Published on June 13th, 2013 | by Clint Davis
Piano Lessons Can Be Murder [Goosebumps Review]
Original Air Date: December 8, 1995 (Season 1 – Episode 8)
Parents can be real jag-offs when it comes to their kids’ activities. What starts innocently enough as a fun way to get them out of the house often ends with dads screaming about miscues and moms embarrassing everyone. We all knew that kid in school who seemed to hate playing sports but kept at it just to please the old man. Jerry Hawkins, the protagonist of “Piano Lessons Can Be Murder” can relate to that poor kid.
In this edition of Goosebumps, the ever-present moral seems to be aimed at parents rather than the kids watching the program. “Jer” isn’t completely berated by his parents into playing piano–in fact, he came up with the idea himself, but they won’t let him quit even after he complains that the teacher is a creep.
Young Jerry picks up the instrument after he and his family move to a new house (a familiar theme in Goosebumps) and he confronts a ghost who tickles the ivories in their basement. His goal is to play “rock and roll” but the only tune you’ll hear in this episode is Beethoven’s “Moonlight Sonata”…thank you public domain! And you will hear it over and over in a 20-minute span, so be prepared if you’ve recently undergone the Ludovico Treatment. Answering an ad in the newspaper, his parents take him to the Shreek School of Music to take lessons under Dr. Shreek himself. After only a few session, Jerry is ready to bail thanks to the strange behavior he notices during his lessons, including obsessive hand-stroking from Dr. Shreek. His mother forces him to take “one more lesson”, which ends in one of the wackiest conclusions to any episode of the series.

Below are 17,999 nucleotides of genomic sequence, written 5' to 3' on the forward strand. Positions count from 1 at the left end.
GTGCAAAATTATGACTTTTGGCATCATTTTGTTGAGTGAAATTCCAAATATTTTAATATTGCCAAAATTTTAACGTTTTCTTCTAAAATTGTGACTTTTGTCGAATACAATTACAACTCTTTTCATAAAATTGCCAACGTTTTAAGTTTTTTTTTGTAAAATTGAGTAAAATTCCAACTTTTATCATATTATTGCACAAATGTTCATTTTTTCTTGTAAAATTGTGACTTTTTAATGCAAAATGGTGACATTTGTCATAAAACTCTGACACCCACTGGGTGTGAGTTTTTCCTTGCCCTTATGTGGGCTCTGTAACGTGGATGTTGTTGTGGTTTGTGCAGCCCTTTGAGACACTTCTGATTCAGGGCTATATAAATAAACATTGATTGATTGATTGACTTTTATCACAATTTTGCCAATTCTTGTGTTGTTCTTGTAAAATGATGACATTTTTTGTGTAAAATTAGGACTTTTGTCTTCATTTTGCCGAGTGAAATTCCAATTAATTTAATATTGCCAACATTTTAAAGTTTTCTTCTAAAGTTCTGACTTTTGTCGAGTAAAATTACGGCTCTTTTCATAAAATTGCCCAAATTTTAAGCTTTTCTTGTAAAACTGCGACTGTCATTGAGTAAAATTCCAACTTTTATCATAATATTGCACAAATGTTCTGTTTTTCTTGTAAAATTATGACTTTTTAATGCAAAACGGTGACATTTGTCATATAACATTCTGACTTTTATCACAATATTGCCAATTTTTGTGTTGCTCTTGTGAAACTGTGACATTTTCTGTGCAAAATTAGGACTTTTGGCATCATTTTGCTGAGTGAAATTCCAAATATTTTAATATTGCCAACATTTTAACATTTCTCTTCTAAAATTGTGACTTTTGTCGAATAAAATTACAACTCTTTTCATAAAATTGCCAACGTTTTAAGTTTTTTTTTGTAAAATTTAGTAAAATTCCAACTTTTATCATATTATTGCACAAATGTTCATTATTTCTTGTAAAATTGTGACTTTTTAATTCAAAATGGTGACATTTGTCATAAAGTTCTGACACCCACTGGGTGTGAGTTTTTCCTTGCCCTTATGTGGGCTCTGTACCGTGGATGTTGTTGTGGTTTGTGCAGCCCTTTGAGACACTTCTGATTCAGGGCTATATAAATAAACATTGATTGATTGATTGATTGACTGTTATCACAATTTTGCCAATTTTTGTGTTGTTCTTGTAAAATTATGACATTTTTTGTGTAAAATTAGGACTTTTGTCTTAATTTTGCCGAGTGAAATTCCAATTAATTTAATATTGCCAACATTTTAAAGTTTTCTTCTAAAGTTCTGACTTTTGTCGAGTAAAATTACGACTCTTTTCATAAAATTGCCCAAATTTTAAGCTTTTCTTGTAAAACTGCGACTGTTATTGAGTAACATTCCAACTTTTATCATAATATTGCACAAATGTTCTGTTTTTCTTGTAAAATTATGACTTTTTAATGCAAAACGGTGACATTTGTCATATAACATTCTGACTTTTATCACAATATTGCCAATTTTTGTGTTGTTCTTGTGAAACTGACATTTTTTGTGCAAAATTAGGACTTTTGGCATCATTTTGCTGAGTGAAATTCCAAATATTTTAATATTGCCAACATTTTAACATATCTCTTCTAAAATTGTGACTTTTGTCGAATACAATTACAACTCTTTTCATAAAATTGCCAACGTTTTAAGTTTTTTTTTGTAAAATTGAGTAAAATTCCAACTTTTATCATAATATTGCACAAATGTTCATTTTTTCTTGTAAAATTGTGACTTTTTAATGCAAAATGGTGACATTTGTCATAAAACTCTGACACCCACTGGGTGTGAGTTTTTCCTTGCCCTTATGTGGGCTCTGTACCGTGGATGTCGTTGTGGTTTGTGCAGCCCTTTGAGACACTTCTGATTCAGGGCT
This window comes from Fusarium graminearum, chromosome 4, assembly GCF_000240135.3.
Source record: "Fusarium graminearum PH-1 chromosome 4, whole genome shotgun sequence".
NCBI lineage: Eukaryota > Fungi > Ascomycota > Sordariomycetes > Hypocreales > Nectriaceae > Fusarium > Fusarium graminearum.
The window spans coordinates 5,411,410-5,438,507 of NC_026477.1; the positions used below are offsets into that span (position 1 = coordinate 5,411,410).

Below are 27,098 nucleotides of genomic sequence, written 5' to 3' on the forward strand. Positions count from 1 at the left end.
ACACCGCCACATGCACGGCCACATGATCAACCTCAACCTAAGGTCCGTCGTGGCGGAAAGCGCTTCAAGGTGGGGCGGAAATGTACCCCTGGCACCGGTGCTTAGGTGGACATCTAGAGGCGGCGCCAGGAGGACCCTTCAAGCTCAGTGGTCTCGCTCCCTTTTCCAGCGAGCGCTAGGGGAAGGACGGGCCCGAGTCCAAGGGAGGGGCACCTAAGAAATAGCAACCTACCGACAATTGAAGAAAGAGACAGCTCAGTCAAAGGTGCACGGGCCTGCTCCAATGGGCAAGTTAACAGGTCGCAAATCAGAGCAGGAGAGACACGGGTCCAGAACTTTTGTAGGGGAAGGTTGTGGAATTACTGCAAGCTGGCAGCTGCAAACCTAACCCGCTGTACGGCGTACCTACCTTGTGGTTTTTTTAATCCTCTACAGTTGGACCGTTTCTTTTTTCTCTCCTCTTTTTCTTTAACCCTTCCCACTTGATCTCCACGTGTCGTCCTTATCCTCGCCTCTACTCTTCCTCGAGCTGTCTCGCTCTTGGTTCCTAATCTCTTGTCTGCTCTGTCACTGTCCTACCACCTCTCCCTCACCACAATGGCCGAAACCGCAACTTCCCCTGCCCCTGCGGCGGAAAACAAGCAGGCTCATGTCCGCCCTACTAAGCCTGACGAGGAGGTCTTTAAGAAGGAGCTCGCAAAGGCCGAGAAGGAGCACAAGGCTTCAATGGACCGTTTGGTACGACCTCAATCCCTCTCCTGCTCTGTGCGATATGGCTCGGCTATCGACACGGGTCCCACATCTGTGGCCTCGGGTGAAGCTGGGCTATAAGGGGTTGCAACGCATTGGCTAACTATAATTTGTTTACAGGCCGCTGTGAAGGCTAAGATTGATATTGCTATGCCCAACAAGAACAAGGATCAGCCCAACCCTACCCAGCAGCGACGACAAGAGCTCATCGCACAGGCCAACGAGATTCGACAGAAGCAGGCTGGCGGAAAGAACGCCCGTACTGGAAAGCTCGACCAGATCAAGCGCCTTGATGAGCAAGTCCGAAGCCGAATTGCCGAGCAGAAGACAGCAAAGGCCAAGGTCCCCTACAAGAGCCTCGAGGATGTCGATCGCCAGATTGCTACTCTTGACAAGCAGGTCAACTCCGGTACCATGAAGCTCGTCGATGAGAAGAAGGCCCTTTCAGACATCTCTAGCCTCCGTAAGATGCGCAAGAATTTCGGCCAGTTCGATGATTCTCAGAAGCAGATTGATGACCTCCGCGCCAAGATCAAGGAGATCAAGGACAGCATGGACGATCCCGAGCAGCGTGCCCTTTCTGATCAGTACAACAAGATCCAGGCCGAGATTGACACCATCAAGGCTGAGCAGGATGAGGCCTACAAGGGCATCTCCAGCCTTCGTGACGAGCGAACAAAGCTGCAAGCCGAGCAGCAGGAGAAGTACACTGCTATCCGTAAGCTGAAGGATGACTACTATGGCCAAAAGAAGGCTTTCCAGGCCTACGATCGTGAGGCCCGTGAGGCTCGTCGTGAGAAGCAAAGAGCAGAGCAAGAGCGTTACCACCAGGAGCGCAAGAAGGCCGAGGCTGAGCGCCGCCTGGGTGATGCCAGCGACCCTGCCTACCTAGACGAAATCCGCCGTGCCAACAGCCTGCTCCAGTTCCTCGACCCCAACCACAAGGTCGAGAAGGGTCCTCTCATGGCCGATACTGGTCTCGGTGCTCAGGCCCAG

Typical to any children’s program, in “Piano Lessons Can Be Murder”, the parental figures depicted don’t believe a single thing their kid tells them. When Jerry warns them about the piano playing apparition in their cellar, his dad fobs it off as an “overactive imagination”. Although given that Jerry is seen donning a spaghetti strainer on his head and constantly narrating his own actions, I’m surprised they didn’t just feed him Ritalin and call it a day. Jerry is played by Ben Cook, who apparently went on to become an actual musician in a band called Fucked Up, among others.
Another cast member worth mentioning is Aron Tager who plays the villainous Dr. Shreek. Tager holds the distinction of not only bringing this character to life in Goosebumps but also being a regular cast member on Nick’s similar Are You Afraid of the Dark? series as the mad scientist Dr. Vink. He may have been responsible for more kids’ nightmares in the 1990’s than Michael Jackson (zing!).
Overall, this episode is better than your average Goosebumps entry, but not by much. It’s got a few legitimately frightening situations for kids and features not only ghosts other standard horror fare like mad science and automatons. In addition to a lesson for parents about not pushing their children too far, there’s a bonus moral about not cutting corners to achieve your goals–and also, Jerry’s hands are apparently AWESOME!
Goosebumps Scale Rating
Summary: Most Awkward Quote: "I must have your beautiful hands!"